My four-year old and I went to the public library after school yesterday for our weekly visit. He takes pride in the “jobs” he has at the library. He heads straight to the book drop slot to empty our bag. He surveys the adults at the circulation desk and asks, “Awww, where is Miss Eleanor?”
I say, “She must have the day off from work. Everyone needs a day to rest.”
Then he marches over to the elevator and presses the button to get us upstairs. We walk a long corridor to the children’s room. He now heads over to the “Disney section” to choose the stories we have not read before. We have progressed from nursery rhymes to fairy tales to specifically Disney stories. He chooses Snow White and the Seven Dwarfs and asks who the bad one in the story is. I suppose this means he is starting to understand fairy tale story elements. We flip through the pages to find the poison apple. He is satisfied and drops the book into our bag. He walks among the stacks and picks up books we’ve read before saying, “Mom, remember this one?”
I only brought one bag today and I know we have holds waiting at the circulation desk so I say, “Let’s only choose five books today. We can come back later for more.”
He says, “I’m not five. I’m four. How about if I choose four books?”
“How about six?” I say. I know we will never make it out the door with so few.
I break my own rule within two minutes of being in the children’s room. I’m stuffing new titles into our bag and he is finding books to add as well. We make our way back to the elevator. I’m sure he’ll rush to push the button but instead he opts to take the stairs. I’m thinking about all the books waiting for us at the circulation desk. He has other plans. He stops at the window to look out. “Where is our car, Mom?” It forces me to get out of my own head and look with him.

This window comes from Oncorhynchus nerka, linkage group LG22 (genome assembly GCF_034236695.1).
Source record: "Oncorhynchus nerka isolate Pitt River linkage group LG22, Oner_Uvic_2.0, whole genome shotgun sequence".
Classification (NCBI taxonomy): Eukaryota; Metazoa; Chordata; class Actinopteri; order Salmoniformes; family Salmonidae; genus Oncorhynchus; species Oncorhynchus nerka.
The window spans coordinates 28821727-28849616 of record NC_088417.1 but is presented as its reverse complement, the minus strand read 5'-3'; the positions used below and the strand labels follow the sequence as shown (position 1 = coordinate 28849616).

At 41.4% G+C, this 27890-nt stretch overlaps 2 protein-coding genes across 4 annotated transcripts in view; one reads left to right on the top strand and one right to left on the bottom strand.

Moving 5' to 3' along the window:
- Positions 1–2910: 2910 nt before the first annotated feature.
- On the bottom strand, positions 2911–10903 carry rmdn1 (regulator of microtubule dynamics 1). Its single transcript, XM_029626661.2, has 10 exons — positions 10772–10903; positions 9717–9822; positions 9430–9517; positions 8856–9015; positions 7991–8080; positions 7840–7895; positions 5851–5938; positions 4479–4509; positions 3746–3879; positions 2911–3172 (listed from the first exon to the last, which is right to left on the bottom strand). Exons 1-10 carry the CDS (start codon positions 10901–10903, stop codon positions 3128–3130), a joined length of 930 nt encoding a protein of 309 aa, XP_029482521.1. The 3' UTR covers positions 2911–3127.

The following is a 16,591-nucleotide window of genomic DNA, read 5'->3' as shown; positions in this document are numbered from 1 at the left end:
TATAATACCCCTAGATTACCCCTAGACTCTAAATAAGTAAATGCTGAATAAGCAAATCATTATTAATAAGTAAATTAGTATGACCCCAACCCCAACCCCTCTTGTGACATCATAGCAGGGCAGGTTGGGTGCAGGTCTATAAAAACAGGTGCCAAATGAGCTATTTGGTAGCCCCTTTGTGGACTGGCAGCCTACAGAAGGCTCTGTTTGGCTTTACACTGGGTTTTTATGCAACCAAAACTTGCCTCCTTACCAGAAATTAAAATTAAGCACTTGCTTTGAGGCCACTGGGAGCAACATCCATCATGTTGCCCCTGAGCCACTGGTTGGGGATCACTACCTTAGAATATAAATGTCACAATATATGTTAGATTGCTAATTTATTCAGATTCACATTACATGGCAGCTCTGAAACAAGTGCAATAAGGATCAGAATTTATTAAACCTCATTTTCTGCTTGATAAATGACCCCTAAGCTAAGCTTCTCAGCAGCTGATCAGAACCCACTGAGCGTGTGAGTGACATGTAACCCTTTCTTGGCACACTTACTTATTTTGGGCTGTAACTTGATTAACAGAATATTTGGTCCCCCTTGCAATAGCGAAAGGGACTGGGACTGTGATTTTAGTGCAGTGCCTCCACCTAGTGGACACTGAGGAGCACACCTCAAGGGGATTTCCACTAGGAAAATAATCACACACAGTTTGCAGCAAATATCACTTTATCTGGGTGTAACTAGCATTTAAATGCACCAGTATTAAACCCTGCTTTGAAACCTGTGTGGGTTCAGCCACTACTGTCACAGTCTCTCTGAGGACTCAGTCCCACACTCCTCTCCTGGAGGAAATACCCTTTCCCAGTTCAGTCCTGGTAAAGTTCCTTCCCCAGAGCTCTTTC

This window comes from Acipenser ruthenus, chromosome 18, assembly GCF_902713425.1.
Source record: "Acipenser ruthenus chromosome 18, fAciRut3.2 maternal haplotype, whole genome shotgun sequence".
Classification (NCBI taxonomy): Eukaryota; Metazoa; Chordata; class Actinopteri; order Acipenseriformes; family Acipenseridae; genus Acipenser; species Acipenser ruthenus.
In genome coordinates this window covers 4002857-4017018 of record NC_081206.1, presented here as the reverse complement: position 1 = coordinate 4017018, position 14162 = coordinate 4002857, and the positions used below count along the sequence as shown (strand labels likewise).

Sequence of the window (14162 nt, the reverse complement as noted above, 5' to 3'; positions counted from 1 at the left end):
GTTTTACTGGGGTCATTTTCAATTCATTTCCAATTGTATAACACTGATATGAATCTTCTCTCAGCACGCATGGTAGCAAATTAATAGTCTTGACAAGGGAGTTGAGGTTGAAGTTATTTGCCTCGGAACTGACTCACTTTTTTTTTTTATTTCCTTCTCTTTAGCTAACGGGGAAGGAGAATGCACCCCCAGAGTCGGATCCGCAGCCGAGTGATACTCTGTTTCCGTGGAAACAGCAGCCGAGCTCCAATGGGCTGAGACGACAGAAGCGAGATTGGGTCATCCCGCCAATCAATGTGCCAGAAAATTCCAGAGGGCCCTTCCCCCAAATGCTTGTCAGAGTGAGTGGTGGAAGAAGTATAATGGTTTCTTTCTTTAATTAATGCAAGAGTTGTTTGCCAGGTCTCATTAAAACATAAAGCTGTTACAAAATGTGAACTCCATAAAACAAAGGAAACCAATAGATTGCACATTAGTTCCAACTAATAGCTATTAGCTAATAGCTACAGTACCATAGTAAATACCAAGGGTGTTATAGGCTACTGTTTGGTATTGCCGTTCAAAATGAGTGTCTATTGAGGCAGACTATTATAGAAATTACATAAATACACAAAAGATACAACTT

“Do you see it? Beyond the trees? There’s our white car.”
Satisfied, he continues down the stairs. We walk towards the circulation desk when I bump into a student’s mom. We start chatting and he says, “Mom, I’m going over there to do my work!” He is referring to the computer station where patrons can look up books and write down call numbers. He wiggles his way up on to the computer chair and helps himself to a golf pencil and scrap paper. Then he pushes buttons on the computer keyboard.
He finds his way back to me and I finish my conversation. We bring our books up to the circulation desk. As I hand over my library card and the woman behind the desk leaves to get our holds he asks, “Why is there a cat up there?” I look up and, sure enough, there is a stuffed cat on top of the bookcase.
A man behind the desk says, “It’s name is Dewey the library cat.”
The woman returns with our books and says, “We rescued that cat from the Lost and Found.”
My little guy says, “It’s a stuffed animal cat.”
The woman and I say, “Yes, it is.”
He asks to carry Snow White and the Seven Dwarfs himself. He sits himself on the bench and starts to flip through the pages.
I ask the woman if I can purchase another bag for all our books. She finishes checking out our books and says to him, “Miss Eleanor will be very sad to find out she wasn’t here to check out your books to you.”
We say goodbye and I take his hand as we walk down the steps toward our car.